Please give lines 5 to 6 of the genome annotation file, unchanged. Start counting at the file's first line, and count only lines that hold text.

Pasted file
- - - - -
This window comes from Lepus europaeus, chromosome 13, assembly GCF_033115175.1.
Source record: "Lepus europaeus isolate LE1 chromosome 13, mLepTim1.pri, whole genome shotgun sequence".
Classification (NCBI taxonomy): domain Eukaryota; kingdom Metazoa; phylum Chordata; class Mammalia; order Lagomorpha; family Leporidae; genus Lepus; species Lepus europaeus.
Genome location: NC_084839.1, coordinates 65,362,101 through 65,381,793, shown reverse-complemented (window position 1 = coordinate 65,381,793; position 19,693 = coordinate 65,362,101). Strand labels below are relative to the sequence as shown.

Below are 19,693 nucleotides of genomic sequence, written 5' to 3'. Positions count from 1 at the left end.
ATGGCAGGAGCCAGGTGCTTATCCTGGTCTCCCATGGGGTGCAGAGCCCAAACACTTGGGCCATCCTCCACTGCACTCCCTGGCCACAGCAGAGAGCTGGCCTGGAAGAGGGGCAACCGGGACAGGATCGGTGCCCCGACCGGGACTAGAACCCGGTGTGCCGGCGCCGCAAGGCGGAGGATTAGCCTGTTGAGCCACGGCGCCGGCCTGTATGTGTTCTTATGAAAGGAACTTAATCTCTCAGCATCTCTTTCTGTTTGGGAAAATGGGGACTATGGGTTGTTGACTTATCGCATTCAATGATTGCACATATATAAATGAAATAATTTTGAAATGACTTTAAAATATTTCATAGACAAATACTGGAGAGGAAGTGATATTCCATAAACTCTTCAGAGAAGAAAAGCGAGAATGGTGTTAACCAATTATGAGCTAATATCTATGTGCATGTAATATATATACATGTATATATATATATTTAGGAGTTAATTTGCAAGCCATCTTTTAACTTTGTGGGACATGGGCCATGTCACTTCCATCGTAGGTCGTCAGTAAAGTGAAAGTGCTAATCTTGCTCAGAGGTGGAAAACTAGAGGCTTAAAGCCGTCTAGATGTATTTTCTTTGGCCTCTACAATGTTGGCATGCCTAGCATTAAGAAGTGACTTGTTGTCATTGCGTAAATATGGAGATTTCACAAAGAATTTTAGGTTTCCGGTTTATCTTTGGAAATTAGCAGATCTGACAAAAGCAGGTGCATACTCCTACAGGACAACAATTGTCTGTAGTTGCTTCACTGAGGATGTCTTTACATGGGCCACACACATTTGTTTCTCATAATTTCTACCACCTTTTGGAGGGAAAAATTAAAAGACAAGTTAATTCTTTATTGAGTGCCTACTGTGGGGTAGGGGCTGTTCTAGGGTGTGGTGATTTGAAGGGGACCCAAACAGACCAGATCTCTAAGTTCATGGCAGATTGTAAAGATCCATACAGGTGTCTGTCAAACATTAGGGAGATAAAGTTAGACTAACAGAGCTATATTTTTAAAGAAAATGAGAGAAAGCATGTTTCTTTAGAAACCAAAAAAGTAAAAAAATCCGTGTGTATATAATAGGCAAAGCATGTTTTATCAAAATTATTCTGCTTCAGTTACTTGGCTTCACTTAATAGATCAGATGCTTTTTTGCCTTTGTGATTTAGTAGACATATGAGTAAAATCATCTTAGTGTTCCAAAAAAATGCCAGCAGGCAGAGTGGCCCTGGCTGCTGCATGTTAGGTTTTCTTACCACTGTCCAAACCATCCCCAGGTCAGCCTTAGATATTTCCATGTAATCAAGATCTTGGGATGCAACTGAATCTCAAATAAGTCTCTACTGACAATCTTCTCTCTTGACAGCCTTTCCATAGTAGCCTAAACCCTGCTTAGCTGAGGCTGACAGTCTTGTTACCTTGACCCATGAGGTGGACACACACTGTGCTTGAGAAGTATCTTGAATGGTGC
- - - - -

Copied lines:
Below are 19,693 nucleotides of genomic sequence, written 5' to 3'. Positions count from 1 at the left end.
ATGGCAGGAGCCAGGTGCTTATCCTGGTCTCCCATGGGGTGCAGAGCCCAAACACTTGGGCCATCCTCCACTGCACTCCCTGGCCACAGCAGAGAGCTGGCCTGGAAGAGGGGCAACCGGGACAGGATCGGTGCCCCGACCGGGACTAGAACCCGGTGTGCCGGCGCCGCAAGGCGGAGGATTAGCCTGTTGAGCCACGGCGCCGGCCTGTATGTGTTCTTATGAAAGGAACTTAATCTCTCAGCATCTCTTTCTGTTTGGGAAAATGGGGACTATGGGTTGTTGACTTATCGCATTCAATGATTGCACATATATAAATGAAATAATTTTGAAATGACTTTAAAATATTTCATAGACAAATACTGGAGAGGAAGTGATATTCCATAAACTCTTCAGAGAAGAAAAGCGAGAATGGTGTTAACCAATTATGAGCTAATATCTATGTGCATGTAATATATATACATGTATATATATATATTTAGGAGTTAATTTGCAAGCCATCTTTTAACTTTGTGGGACATGGGCCATGTCACTTCCATCGTAGGTCGTCAGTAAAGTGAAAGTGCTAATCTTGCTCAGAGGTGGAAAACTAGAGGCTTAAAGCCGTCTAGATGTATTTTCTTTGGCCTCTACAATGTTGGCATGCCTAGCATTAAGAAGTGACTTGTTGTCATTGCGTAAATATGGAGATTTCACAAAGAATTTTAGGTTTCCGGTTTATCTTTGGAAATTAGCAGATCTGACAAAAGCAGGTGCATACTCCTACAGGACAACAATTGTCTGTAGTTGCTTCACTGAGGATGTCTTTACATGGGCCACACACATTTGTTTCTCATAATTTCTACCACCTTTTGGAGGGAAAAATTAAAAGACAAGTTAATTCTTTATTGAGTGCCTACTGTGGGGTAGGGGCTGTTCTAGGGTGTGGTGATTTGAAGGGGACCCAAACAGACCAGATCTCTAAGTTCATGGCAGATTGTAAAGATCCATACAGGTGTCTGTCAAACATTAGGGAGATAAAGTTAGACTAACAGAGCTATATTTTTAAAGAAAATGAGAGAAAGCATGTTTCTTTAGAAACCAAAAAAGTAAAAAAATCCGTGTGTATATAATAGGCAAAGCATGTTTTATCAAAATTATTCTGCTTCAGTTACTTGGCTTCACTTAATAGATCAGATGCTTTTTTGCCTTTGTGATTTAGTAGACATATGAGTAAAATCATCTTAGTGTTCCAAAAAAATGCCAGCAGGCAGAGTGGCCCTGGCTGCTGCATGTTAGGTTTTCTTACCACTGTCCAAACCATCCCCAGGTCAGCCTTAGATATTTCCATGTAATCAAGATCTTGGGATGCAACTGAATCTCAAATAAGTCTCTACTGACAATCTTCTCTCTTGACAGCCTTTCCATAGTAGCCTAAACCCTGCTTAGCTGAGGCTGACAGTCTTGTTACCTTGACCCATGAGGTGGACACACACTGTGCTTGAGAAGTATCTTGAATGGTGC